That wasn’t even an unusually good decade in terms of mobility. During the horrible, horrible Reagan years, as National Review noted back in 1991, the average income growth for actual households in the lowest income bracket was 77 percent over the course of a decade; income growth for actual households in the top group was only 5 percent during those same years. Of those who were in the poorest fifth in 1979, 85.8 percent had moved to a higher bracket by 1988, and 14.7 percent of them moved to the top bracket — which is to say, the poor of 1979 were more likely to be the rich of 1988 than to be the poor of 1988. The poor got richer, and some of them got a lot richer. Reagan’s record has not been matched — Ronald Reagan was the champion of the poor, as it turns out — but economic mobility has been pretty stable for the past 20 years: About 50 percent of U.S. households move from one income group to a different one every decade, and actual households initially in the low-income groups see proportionally more income growth than do actual households initially in the high-income groups.

    When somebody says that that top 1 percent saw its income go up by X in the last decade, they are not really talking about what happened to actual households in the top 1 percent. Rather, they are talking about how much money one has to make to qualify for the top 1 percent. All that really means is that the 3 million highest-paid Americans in 2010 made more money than did the 3 million highest-paid Americans in 2000, the 100,000 highest-paid Americans this year made more money than did the 100,000 highest-paid Americans made in 2000, that the 50,000 highest-paid Americans made more money this year than did the 50,000 highest-paid Americans made in 2000, that the 1,000 highest-paid Americans this year made more money than did the 1,000 highest-paid Americans made in 2000, etc., which is not shocking. But, as the Treasury data show: They are not the same people.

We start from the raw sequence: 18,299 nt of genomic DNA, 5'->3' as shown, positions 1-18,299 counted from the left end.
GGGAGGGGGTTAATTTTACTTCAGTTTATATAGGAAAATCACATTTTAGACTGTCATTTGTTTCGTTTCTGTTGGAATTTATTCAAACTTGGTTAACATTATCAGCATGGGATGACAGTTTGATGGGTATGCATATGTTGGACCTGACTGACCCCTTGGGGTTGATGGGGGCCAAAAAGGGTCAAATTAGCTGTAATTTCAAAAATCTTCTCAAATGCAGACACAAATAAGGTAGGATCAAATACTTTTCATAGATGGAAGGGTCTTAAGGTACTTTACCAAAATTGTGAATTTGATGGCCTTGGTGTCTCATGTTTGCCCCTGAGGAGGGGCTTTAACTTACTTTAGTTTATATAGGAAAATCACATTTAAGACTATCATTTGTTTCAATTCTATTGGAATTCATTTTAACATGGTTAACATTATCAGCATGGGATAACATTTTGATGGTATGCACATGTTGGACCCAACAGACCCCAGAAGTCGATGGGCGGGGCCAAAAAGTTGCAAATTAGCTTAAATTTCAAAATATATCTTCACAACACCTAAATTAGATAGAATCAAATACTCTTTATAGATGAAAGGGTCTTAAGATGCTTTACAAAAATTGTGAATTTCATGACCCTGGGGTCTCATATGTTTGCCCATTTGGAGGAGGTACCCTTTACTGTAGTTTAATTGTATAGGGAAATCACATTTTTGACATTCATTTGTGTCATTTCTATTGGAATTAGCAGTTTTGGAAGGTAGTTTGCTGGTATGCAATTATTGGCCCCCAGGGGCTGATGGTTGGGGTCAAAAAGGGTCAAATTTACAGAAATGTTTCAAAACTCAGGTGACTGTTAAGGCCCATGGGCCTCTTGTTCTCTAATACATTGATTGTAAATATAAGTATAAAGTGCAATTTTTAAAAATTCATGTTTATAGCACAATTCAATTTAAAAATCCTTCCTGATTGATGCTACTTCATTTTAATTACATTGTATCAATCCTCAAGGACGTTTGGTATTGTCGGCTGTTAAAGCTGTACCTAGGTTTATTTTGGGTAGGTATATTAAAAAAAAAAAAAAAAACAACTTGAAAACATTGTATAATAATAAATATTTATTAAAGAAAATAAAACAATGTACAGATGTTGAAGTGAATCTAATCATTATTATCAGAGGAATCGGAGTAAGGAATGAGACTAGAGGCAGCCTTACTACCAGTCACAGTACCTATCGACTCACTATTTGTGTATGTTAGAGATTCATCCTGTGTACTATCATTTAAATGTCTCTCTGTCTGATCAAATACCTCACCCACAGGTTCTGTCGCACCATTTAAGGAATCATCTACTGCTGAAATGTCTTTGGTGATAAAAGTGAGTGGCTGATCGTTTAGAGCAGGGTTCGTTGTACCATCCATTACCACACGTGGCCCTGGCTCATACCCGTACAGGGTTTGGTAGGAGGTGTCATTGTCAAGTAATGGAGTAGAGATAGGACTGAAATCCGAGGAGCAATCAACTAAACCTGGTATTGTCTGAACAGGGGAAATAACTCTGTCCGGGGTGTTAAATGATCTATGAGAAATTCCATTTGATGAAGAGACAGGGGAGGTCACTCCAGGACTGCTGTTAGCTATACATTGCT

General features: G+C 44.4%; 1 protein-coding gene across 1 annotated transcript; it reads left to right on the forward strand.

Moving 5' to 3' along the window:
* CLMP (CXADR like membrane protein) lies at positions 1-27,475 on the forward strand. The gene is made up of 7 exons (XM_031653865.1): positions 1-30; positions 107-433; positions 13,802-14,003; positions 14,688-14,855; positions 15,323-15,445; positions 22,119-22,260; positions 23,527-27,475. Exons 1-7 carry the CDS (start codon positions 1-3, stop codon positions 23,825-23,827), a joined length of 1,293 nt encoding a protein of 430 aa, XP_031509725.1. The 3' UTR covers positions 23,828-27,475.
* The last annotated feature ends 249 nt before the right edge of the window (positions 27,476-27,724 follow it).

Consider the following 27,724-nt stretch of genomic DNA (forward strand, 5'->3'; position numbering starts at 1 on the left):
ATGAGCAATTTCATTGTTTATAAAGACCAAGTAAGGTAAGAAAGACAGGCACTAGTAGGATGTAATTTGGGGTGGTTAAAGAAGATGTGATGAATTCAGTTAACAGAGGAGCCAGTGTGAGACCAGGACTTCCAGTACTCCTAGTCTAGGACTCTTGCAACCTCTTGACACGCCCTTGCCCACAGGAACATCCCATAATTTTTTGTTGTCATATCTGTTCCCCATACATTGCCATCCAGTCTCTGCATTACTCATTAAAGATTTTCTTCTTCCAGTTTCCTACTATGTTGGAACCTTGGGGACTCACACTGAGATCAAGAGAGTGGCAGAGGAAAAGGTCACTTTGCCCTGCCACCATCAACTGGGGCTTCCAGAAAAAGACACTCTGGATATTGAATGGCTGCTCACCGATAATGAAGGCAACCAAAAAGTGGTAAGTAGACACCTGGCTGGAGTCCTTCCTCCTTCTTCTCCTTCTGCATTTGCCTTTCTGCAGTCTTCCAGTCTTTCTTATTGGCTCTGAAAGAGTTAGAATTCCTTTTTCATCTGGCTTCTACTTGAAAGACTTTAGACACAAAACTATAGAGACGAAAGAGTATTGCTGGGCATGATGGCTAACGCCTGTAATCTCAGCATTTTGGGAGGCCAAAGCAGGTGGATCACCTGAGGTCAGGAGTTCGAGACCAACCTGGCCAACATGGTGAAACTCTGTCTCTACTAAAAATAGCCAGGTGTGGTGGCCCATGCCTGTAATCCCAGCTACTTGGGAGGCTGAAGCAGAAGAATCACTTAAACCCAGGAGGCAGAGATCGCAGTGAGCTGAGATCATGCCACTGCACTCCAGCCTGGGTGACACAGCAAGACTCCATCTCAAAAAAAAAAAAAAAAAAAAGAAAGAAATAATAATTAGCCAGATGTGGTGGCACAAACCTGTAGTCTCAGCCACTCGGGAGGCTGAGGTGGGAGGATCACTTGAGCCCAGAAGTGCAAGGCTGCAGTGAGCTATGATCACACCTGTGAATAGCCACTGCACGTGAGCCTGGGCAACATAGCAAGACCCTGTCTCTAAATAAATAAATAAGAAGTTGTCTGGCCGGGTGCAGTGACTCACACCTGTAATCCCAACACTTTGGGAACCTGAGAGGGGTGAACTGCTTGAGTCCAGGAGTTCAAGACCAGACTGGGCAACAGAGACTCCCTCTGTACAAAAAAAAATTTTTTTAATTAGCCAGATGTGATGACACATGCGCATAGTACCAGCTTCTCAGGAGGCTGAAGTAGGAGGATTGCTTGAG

When Robert Reich writes that “super-rich got even wealthier this year,” he is making a statement that is not true in most cases — 75 percent of the Clinton-era super rich were not members of the Obama-era super rich. In fact, Treasury found:

    •Income mobility of individuals was considerable in the U.S. economy during the 1996 through 2005 period with roughly half of taxpayers who began in the bottom quintile moving up to a higher income group within ten years.
    •About 55 percent of taxpayers moved to a different income quintile within ten years.
    •Among those with the very highest incomes in 1996 — the top 1/100 of one percent — only 25 percent remained in the group in 2005. Moreover, the median real income of these taxpayers declined over the study period.
    •The degree of mobility among income groups is unchanged from the prior decade (1987 through 1996).
    •Economic growth resulted in rising incomes for most taxpayers over the study period: Median real incomes of all taxpayers increased by 24 percent after adjusting for inflation; real incomes of two-thirds of all taxpayers increased over this period; and median incomes of those initially in the lower income groups increased more than the median incomes of those initially in the high income groups.
    Or, as the authors of the study put it: “While the share of income of the top 1 percent is higher than in prior years, it is not a fixed group of households receiving this larger share of income.” (Incidentally, Treasury underestimates mobility by excluding the most mobile population from its study: those under 25. It does this in order to avoid including school-to-work transitions in the data, though presumably it’s catching a fair number of law-school graduates and freshly minted MBAs.)

    Progressives ignore this income mobility when denouncing the wicked, wicked rich and their income-hogging ways. This leads to a lot of bad analysis and stupid rhetoric. From Robert Reich, for example: “[The poor] see people at the very top getting away with, well, the equivalent of murder.” Does he really mean the equivalent of murder? Yes, and he writes wistfully of the lynching to come: “An angry population and an angry populace could just as easily turn their anger toward the very rich. Again, it is in the interest of the people at the top to actually call for a more equitable distribution of the gains of economic growth and a better tax system.” Listen up, Thurston Howell III: It’s Reichonomics — or else. But the income-mobility figures suggest that those gains already have been more widely distributed than most people think. (In no small part, incomes are distributed over time: Most people earn more money as they get older.)

    So, about those rich, and about that Reich: You’d think a guy who used to be secretary of labor would know better. And I think he does.
  3. What a crock of shit.